Thomas Luter

Marriage - The Great Debate

Our charge as Christians is to spend our time in life traveling toward holiness. Day by day, we struggle toward God's Vision for us - to become more Christlike, to become more holy, more saintly and closer to the burning Divinity of Love. We have the Church, the sacraments, prayer, common worship, the Bible, Holy Tradition, the writings of the Church Fathers, countless God sent day challenges to strengthen our hearts and we have the compassion and love of our brothers and sisters on the Journey.  Sometimes we take tiny steps in the right direction but almost as often, we take steps in the wrong direction.  But we move on toward the goal with determination and the aids given to us by our all knowing Creator that our efforts will not be in vain and we will come to the end of our lives in the assurance that we did all we could do toward our salvation. Salvation is not an event, it is a process. 

Somewhere  in that process, we learn what has caused our steps in the wrong direction and we call it sin.  We learn that we all are sinners and fall short but, that there is help and, in as much as we take part in the help, we turn around and head toward the ideal. 

Social media is probably not the best place to find Divine wisdom but a recent post warns us; “Do not judge me because I sin differently than you.”  We have also been taught that we to need leave Judgement to the Holy One “at the pearly gates”.  Yes, we can think that something or someone is not on the right path but a dangerous trend in the Church at the moment is an insipid movement that tells us that judgement is mine not the Lord’s.

What causes us to judge that other’s sins are of a greater magnitude than our own? Might it be that we are trying to make ourselves just a little “higher” than our brother sinner?  Might it be that we have no tolerance for other’s path toward salvation?  Might we just trust our judgement more than God’s? Might we be married to Pride? 

In the past few years, there has been a very disturbing spate of vitriol, anger, hate and fear toward those who think differently and this sin shows itself most ugly in those most deeply involved in the Church - especially the clergy. We teach love but exude venom.  How does the contemporary Christian judge whom to hate the most?

Consider then, the marriage debate.

Baptism is our entry into the Body of Christ through which the salvific Gifts are distributed but, beyond that ‘sacrament of Entry’, do we understand that we do not need to partake of all of the elixirs offered us by the Church in order to be holy? If that were not so, then everyone would need to be married, or to be ordained or anointed with the holy oil. The storehouse of Goods (Very), are there for our help, but all are not a requirement for all. (The unmarried saints will rejoice in hearing this as will the countless numbers of the un-ordained.)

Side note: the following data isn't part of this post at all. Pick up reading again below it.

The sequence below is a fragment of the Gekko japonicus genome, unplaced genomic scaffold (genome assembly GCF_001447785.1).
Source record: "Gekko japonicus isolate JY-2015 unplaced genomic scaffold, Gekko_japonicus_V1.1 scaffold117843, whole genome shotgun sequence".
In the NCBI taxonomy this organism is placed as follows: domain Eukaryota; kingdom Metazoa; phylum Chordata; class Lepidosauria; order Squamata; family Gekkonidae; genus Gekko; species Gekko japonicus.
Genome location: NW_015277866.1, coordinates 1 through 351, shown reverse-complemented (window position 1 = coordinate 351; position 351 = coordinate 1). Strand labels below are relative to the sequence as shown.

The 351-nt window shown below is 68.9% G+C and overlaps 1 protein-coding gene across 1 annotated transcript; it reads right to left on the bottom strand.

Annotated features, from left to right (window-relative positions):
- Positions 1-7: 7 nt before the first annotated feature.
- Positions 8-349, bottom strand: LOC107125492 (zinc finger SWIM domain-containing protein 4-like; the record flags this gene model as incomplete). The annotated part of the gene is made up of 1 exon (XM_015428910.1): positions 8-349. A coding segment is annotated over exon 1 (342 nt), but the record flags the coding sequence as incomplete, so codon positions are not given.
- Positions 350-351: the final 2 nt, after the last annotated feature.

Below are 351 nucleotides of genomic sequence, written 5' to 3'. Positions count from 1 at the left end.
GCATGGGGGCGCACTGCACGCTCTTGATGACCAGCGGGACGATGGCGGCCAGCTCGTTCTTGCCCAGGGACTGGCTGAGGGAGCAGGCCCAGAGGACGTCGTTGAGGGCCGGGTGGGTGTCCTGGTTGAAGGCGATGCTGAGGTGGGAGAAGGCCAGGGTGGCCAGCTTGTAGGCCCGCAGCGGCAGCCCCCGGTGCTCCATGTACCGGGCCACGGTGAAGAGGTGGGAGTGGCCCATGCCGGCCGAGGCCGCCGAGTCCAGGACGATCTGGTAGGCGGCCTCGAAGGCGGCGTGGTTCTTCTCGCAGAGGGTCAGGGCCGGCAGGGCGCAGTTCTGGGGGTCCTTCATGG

Marriage has historically been both a legal contract and a sacred bonding.  It has been  a sign of love and understanding of commitment and an agreement of the State and of the Church. We have been guaranteed by the State that the legally binding contract will guarantee two individuals certain protections that are afforded other legal contracts - say, between two partners in business or a seller/buyer agreement contract for the sale of a home.  This legal understanding is a valuable procedure for many sorts of human enterprises as promised by our laws and our constitution.

There is neither time nor room here to go in to the Church’s understanding of the meaning of the sacrament of marriage but suffice it to say that it is a distinct and exacting sacrament instituted by the Church.  The bond between a man and a woman has sealed the fabric of mankind for many, many centuries and still remains strong in the hearts and minds of most Christians and will remain so as long as we don’t allow others change it’s nature. 

We cannot imagine the possibility that the State could rule that no one can be baptized or that water cannot be used.  We cannot fathom that the State could require that whisky be used in the Eucharist or that we could not ordain priests, ministers or pastors. Why then do we think that the State can change the definition of marriage?  Marriage is a viable sacrament regardless of the opinion of the State.  Do we really intend to give a panel of judges ecclessiastical authority to tamper with what the church IS.  That cannot happen no matter who says it can. The sacraments are stronger than the State.  The Church is stronger than the government. Of whom then shall we be afraid?

It seems a simple. Let the legal arrangement be ok.  Let two people who proclaim a commitment to one another, live in the assurance that they have a legal protection that only the State can proclaim but,  let the blessings of the sacrament be with those who are bonding with each other in Christ and through the Church. Let there be a legal “Marriage” and a “Sacrament of Holy Matrimony” each with its own requirements, its own meaning and each with its own method of certification. 

The separation of the civic and sacred understanding of marriage would be a healthy progression of our understanding of Order. The clergy would no longer be ministers of the State and would not need to bend to the direction of the secular winds. The Church would then be to finally able to minister completely independent of any of the forces outside of its revelation. 

In the meantime, we need to tether our hearts and minds to the command that we should not judge, lest we be judged.  Let our brother’s path be theirs. Let their choices be theirs and let us live, loving as we were made to love, without condemnation and without hate. We are all His children.